Archive for June, 2016

Frankenstein’s Endless Winter

Human-caused climate change has claimed its first mammalian victim.  R.I.P. little island dwelling melomys critter.


200 years ago we had a sudden climate change due to an erupting volcano. Nothing went extinct that we know of, but Frankenstein was born….


Detail from a hand-colored engraving of Byron’s Villa Diodati on the shores of Lake Geneva, by Edward Francis Finden, ca. 1833, after a drawing by William Purser

Detail from a hand-colored engraving of Byron’s Villa Diodati on the shores of Lake Geneva, by Edward Francis Finden, ca. 1833, after a drawing by William Purser


From The Public Domain Review,


Frankenstein, the Baroness, and the Climate Refugees of 1816


It is 200 years since “The Year Without a Summer”, when a sun-obscuring ash cloud — ejected from one of the most powerful volcanic eruptions in recorded history — caused temperatures to plummet the world over. Gillen D’Arcy Wood looks at the humanitarian crisis triggered by the unusual weather, and how it offers an alternative lens through which to read Mary Shelley’s Frankenstein, a book begun in its midst.


Deep in our cultural memory, in trace form, lies the bleak image of a summer 200 years ago in which the sun never shone, frosts cruelled crops in the fields, and our ancestors, from Europe to North America to Asia, went without bread, rice, or whatever staple food they depended upon for survival. Perhaps they died of famine or fever, or became refugees. More likely, no record remains of what they suffered, except a faintly recalled reference in the tattered rolodex of our minds. 1816 has, for generations, been known as “The Year Without a Summer”: the coldest, wettest, weirdest summer of the last millennium. If you read Frankenstein at school, you probably heard some version of the literary mythology behind that year. Mary Godwin (later Mary Shelley), having eloped with her poet-lover Percy Shelley, joins Lord Byron on the shores of Lake Geneva for a summer of love, boating, and Alpine picnics. But the terrible weather forces them inside. They take drugs and fornicate. They grow bored, then kinkily inventive. A ghost story competition is suggested. And boom! Mary Shelley writes Frankenstein.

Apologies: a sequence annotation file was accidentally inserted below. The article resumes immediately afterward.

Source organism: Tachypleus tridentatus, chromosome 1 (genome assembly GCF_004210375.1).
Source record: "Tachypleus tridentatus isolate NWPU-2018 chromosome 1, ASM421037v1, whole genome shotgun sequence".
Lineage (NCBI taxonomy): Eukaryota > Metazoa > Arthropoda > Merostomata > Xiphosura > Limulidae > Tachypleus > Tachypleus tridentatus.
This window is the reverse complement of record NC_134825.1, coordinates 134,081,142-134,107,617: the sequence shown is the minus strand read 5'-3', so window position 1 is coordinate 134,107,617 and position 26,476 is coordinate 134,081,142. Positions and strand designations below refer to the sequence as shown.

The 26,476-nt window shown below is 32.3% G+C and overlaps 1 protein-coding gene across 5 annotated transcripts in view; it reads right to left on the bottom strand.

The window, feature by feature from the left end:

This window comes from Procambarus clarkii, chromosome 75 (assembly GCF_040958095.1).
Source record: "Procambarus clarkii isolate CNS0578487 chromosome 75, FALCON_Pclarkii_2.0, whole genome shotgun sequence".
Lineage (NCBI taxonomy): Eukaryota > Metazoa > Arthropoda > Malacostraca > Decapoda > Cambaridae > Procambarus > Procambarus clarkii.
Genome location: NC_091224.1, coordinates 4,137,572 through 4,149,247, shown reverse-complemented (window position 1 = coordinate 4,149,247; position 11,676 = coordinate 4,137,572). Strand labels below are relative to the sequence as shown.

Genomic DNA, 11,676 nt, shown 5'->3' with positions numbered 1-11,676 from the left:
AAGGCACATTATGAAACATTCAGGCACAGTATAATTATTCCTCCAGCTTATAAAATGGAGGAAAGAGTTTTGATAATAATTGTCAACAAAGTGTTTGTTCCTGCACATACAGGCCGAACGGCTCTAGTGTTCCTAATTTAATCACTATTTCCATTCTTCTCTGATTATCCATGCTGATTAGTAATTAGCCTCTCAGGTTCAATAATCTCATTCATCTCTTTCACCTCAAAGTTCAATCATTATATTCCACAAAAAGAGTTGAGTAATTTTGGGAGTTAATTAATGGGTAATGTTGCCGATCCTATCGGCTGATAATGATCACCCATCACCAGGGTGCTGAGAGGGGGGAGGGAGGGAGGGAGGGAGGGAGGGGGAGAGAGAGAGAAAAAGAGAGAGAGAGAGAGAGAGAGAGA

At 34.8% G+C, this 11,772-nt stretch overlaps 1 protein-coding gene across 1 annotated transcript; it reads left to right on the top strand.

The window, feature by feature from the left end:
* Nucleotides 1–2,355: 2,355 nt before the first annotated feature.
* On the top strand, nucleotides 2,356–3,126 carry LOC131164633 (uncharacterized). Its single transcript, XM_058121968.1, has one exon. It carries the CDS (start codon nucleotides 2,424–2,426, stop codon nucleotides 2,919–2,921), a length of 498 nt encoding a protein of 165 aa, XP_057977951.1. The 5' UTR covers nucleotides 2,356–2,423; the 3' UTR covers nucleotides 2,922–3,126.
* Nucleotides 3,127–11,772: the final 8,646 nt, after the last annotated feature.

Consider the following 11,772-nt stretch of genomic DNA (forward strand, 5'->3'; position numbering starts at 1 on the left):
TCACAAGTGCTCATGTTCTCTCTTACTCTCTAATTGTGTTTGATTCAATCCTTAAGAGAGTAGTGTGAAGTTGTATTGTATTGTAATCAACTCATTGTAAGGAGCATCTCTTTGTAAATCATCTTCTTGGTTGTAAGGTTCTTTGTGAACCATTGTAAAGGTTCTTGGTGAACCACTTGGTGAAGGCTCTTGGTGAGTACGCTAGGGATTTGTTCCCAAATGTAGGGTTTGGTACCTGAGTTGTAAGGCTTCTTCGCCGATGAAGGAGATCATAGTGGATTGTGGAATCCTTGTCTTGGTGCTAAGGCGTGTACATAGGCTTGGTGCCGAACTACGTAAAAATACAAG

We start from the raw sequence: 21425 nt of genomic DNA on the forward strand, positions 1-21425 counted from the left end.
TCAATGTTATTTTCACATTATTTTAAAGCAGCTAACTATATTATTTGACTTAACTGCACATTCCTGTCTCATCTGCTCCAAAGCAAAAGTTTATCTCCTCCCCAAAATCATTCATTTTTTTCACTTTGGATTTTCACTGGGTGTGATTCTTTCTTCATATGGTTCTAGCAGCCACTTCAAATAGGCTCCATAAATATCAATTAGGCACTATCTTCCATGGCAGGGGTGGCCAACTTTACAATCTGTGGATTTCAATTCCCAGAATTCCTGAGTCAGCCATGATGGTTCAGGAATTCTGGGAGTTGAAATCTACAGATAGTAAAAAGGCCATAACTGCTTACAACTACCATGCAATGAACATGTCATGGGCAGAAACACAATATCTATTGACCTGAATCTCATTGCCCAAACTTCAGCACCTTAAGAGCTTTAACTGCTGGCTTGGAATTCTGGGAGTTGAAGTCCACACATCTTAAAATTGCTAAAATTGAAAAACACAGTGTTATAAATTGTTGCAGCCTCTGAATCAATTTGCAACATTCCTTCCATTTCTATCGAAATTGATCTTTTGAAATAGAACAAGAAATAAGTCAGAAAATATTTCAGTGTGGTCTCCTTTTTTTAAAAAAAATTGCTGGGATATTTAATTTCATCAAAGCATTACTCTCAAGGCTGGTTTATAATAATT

Given this terrific story behind “The Year Without a Summer”, how strange that interpretations of Shelley’s novel almost entirely avoid the subject of 1816’s extreme weather. Call it English Department climate denial. More tellingly, our too-easy version of Frankenstein — oh, it’s all about technology and scientific hubris, or about industrialization — ignores completely the humanitarian climate disaster unfolding around Mary Shelley as she began drafting the novel. Starving, skeletal climate refugees in the tens of thousands roamed the highways of Europe, within a few miles of where she and her ego-charged friends were driving each other to literary distraction. Moreover, landlocked Alpine Switzerland was the worst hit region in all of Europe, producing scenes of social-ecological breakdown rarely witnessed since the hellscape of the Black Death….”